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Requirement that contractor be accredited is unobjectionable where the requirement is reasonably related to facilitating the agency's achievement of its language training and readiness objectives and where the requirement is in accord with the agency's regulation. The protester contends that inclusion of this clause is unduly restrictive and overstates the agency's needs. The accreditation is neither divisible or transferable. The agency explains in its administrative report that the inclusion of the accreditation clause in the RFP was based on the United States Army Special Operations Command (USASOC) Regulation No. 350-22. Accreditation is neither divisible nor transferable. A non-accredited institution or organization does not gain accredited status solely because of an affiliation or arrangement with an accredited institution. /1/ The protester basically argues that the accreditation clause is unduly restrictive and overstates the agency's needs because language instructional services are currently being provided to the government by firms which are not accredited.

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Matter of: Worldwide Language Resources, Inc. File: B-281541 Date: January 26, 1999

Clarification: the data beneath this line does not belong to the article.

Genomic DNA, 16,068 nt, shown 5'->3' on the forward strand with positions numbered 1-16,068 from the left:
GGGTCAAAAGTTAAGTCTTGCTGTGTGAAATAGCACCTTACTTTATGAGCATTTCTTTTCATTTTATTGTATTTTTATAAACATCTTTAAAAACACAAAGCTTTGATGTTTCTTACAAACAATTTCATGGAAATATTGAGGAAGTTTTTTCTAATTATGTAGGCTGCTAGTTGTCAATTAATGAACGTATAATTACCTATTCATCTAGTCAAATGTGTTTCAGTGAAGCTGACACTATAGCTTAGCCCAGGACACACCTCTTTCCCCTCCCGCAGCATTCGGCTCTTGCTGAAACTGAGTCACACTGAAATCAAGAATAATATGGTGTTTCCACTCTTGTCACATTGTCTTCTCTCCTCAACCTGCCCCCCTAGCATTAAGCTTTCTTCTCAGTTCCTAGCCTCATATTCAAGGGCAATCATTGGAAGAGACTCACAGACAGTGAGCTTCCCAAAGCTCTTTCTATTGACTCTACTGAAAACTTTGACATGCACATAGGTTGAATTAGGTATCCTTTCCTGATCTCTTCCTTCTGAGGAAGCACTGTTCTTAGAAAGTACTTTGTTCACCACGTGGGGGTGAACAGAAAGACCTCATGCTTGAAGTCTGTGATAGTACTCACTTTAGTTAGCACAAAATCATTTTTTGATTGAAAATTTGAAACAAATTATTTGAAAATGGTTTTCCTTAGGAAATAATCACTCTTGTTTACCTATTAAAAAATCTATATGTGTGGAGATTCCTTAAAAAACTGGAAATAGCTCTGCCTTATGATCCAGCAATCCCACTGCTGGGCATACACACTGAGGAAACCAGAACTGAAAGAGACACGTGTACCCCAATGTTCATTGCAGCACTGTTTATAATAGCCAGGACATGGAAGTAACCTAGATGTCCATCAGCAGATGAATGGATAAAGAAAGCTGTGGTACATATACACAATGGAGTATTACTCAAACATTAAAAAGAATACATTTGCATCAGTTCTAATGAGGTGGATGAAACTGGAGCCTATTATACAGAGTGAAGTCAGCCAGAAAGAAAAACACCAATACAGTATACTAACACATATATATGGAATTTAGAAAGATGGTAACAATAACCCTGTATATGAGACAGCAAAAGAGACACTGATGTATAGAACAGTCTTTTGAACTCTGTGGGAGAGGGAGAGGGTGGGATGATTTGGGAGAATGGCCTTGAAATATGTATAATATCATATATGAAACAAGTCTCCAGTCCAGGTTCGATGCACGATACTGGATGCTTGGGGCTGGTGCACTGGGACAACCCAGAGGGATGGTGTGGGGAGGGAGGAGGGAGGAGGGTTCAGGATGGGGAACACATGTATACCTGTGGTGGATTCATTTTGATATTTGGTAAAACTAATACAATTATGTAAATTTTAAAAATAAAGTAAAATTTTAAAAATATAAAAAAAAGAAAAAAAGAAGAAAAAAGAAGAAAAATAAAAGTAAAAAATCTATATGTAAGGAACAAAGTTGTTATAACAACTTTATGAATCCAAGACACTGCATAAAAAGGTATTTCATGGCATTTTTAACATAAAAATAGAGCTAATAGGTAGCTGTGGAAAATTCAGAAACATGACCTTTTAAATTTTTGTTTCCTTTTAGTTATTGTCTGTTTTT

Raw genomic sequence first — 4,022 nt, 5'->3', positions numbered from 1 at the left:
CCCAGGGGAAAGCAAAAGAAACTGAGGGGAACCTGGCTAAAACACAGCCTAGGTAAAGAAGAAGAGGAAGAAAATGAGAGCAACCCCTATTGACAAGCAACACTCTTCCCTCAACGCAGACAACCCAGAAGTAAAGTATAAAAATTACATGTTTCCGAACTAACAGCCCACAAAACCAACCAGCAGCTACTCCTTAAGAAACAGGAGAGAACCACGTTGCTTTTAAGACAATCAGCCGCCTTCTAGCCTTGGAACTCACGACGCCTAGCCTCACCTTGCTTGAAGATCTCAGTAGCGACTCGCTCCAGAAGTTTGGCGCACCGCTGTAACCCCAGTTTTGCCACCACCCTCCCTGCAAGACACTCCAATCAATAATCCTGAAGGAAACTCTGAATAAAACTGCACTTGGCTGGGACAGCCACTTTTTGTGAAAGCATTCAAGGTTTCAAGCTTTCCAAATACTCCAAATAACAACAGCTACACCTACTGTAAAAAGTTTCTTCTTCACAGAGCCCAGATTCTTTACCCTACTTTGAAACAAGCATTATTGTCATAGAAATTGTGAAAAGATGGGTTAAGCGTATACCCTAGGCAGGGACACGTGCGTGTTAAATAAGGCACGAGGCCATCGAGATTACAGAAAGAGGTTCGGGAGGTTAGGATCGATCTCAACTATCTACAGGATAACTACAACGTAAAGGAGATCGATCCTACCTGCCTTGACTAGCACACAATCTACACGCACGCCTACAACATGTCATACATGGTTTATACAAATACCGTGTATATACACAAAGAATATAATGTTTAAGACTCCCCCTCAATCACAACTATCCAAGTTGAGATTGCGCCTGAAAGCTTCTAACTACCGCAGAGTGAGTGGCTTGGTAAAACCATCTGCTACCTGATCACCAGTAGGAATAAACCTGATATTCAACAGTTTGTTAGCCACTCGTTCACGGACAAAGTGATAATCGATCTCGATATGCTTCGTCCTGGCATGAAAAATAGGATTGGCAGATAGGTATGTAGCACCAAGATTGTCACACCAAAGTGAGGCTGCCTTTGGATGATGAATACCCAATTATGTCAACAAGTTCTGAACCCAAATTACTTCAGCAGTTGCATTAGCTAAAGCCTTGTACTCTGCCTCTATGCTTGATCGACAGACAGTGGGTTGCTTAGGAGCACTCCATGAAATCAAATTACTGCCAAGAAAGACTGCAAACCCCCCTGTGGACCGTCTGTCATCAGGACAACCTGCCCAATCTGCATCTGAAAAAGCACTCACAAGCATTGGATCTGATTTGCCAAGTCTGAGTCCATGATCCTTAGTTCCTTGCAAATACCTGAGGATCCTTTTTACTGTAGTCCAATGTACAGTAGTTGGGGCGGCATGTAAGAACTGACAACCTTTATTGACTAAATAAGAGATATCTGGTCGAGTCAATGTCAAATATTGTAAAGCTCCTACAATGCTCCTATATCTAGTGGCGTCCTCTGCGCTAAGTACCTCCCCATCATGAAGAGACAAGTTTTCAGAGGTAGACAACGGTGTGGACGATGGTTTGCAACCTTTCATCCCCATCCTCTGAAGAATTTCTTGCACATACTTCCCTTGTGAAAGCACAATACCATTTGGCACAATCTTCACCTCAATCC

DIGEST

Attorneys

DECISION

Worldwide Language Resources, Inc. protests the inclusion of an academic accreditation clause in request for proposals (RFP) No. DAKF06-98-R-0020, issued by the Department of the Army for foreign language education services at Fort Carson, Colorado and other out-of-state and foreign locations. The protester contends that inclusion of this clause is unduly restrictive and overstates the agency's needs.

We deny the protest.

The RFP requires the contractor to provide foreign language training to, among others, special forces and military intelligence personnel. The RFP further requires the contractor to provide administrative support, materials preparation/adaptation (computer assisted instruction, translation services, and pre-service training for foreign language instructors), and instructional services as outlined in the RFP's performance work statement. RFP Sec. C.1.1.2.1. The RFP included the following accreditation clause:

The Contractor must be accredited by either a regional or national accrediting association recognized by the American Council on Education. The accreditation is neither divisible or transferable.

RFP Sec. C.1.5.

The agency explains in its administrative report that the inclusion of the accreditation clause in the RFP was based on the United States Army Special Operations Command (USASOC) Regulation No. 350-22, USASOC Command Language Program, paragraph 4-2(d) (Apr. 9, 1993), which provides as follows:

The contractor shall be accredited. Accreditation is neither divisible nor transferable. A non-accredited institution or organization does not gain accredited status solely because of an affiliation or arrangement with an accredited institution. /1/

The protester basically argues that the accreditation clause is unduly restrictive and overstates the agency's needs because language instructional services are currently being provided to the government by firms which are not accredited. The protester contends that simply following a regulation does not reasonably explain the agency's need for the accreditation requirement as contained in the RFP.